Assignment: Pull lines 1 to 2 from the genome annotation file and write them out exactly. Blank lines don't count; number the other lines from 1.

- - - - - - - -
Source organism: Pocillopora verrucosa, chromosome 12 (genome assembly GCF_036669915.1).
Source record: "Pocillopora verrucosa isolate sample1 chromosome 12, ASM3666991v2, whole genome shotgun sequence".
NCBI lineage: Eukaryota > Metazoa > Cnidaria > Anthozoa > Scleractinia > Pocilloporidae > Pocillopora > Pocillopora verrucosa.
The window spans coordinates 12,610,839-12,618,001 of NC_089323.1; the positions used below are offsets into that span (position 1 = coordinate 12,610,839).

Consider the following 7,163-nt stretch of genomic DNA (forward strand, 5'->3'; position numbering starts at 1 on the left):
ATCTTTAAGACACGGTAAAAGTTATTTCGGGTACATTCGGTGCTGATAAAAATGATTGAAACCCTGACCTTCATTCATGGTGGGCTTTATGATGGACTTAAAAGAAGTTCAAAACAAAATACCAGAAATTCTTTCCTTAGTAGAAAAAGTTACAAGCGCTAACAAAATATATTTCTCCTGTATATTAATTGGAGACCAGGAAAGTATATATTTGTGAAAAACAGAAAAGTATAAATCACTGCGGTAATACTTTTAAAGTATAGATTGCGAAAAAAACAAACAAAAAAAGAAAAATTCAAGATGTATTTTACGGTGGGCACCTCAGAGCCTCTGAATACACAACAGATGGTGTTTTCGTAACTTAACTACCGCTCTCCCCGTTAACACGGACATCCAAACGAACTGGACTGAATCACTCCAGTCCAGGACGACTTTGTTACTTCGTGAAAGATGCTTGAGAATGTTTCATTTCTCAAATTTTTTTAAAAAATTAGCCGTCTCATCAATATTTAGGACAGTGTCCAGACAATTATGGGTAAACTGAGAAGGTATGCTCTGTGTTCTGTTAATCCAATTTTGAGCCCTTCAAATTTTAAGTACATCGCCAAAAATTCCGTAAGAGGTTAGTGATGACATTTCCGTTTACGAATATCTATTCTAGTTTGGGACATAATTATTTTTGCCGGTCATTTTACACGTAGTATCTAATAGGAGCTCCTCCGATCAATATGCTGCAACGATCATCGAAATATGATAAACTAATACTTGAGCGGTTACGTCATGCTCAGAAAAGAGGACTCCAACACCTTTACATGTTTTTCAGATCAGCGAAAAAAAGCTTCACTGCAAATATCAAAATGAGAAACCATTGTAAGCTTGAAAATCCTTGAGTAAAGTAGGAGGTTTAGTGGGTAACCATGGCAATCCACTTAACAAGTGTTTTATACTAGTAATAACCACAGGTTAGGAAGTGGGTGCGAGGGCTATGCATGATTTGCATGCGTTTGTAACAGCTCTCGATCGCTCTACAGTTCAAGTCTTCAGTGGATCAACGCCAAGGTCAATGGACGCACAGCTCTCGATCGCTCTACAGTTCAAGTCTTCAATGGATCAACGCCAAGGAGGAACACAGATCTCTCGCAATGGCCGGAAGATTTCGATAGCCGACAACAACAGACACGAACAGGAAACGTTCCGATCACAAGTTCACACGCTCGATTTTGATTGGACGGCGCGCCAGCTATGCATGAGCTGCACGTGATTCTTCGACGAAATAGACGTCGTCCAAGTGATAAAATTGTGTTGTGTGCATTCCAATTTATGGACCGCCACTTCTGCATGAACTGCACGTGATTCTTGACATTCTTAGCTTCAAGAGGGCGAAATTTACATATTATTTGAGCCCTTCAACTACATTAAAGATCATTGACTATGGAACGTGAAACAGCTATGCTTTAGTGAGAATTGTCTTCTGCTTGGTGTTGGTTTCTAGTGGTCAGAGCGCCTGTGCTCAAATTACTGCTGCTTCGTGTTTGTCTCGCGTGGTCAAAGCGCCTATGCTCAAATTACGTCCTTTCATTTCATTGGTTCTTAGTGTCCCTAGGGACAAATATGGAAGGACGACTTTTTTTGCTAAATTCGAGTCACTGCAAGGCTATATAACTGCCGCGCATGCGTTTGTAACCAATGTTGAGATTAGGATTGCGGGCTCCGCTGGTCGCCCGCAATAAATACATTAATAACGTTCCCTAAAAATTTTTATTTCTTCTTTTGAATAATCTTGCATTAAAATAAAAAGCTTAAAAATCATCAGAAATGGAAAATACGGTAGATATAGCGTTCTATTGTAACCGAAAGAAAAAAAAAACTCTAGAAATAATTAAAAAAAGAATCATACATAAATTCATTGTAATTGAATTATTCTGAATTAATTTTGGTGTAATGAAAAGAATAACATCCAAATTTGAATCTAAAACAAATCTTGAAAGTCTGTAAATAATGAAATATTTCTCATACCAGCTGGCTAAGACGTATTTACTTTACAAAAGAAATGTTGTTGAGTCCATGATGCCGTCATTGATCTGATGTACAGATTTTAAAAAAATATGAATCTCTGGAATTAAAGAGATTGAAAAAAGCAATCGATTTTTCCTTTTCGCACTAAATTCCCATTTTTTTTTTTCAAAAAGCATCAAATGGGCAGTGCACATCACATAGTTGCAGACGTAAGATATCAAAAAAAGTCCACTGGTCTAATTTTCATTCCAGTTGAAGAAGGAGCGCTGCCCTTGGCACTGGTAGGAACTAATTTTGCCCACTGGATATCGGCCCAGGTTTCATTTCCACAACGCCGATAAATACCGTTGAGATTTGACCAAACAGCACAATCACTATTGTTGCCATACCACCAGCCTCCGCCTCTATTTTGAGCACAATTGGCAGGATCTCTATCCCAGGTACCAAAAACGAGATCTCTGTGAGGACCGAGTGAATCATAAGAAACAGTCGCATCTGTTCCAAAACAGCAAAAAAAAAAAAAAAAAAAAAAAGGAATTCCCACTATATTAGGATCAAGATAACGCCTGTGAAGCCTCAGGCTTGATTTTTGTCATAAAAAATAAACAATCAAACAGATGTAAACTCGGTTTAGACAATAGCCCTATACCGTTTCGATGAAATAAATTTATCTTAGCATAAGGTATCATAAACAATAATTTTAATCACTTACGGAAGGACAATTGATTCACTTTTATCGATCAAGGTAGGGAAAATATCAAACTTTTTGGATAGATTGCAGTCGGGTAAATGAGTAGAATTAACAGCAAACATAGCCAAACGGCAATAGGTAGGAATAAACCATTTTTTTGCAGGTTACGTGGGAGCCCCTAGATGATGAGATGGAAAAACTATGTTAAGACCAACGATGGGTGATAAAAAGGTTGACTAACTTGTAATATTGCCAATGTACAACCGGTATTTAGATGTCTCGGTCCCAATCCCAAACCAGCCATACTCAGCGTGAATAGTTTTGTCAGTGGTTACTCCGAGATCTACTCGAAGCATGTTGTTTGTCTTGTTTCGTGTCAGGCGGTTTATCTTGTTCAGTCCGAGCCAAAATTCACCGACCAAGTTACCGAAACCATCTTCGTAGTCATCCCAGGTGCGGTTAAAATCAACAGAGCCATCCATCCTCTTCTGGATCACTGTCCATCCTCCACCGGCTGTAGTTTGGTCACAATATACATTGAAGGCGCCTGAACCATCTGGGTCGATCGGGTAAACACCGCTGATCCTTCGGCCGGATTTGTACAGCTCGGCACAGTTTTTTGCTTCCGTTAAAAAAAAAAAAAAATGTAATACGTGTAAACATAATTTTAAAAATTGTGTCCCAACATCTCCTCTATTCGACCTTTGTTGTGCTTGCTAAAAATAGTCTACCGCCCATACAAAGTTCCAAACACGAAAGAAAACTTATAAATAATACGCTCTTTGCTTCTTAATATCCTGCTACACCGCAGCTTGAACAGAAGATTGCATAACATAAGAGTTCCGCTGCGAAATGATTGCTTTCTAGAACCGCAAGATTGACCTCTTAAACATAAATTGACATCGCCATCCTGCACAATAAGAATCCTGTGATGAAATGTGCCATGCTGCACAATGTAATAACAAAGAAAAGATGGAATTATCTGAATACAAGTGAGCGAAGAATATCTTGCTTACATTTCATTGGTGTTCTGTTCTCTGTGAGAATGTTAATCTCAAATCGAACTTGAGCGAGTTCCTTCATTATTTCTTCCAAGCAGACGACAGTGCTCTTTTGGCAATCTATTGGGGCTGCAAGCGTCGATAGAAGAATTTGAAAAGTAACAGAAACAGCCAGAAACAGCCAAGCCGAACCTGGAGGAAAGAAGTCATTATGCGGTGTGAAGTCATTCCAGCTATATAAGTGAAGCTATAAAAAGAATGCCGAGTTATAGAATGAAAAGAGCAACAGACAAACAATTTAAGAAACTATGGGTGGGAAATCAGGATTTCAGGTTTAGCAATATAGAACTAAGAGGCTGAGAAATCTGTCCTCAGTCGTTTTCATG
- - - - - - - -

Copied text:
Source organism: Pocillopora verrucosa, chromosome 12 (genome assembly GCF_036669915.1).
Source record: "Pocillopora verrucosa isolate sample1 chromosome 12, ASM3666991v2, whole genome shotgun sequence".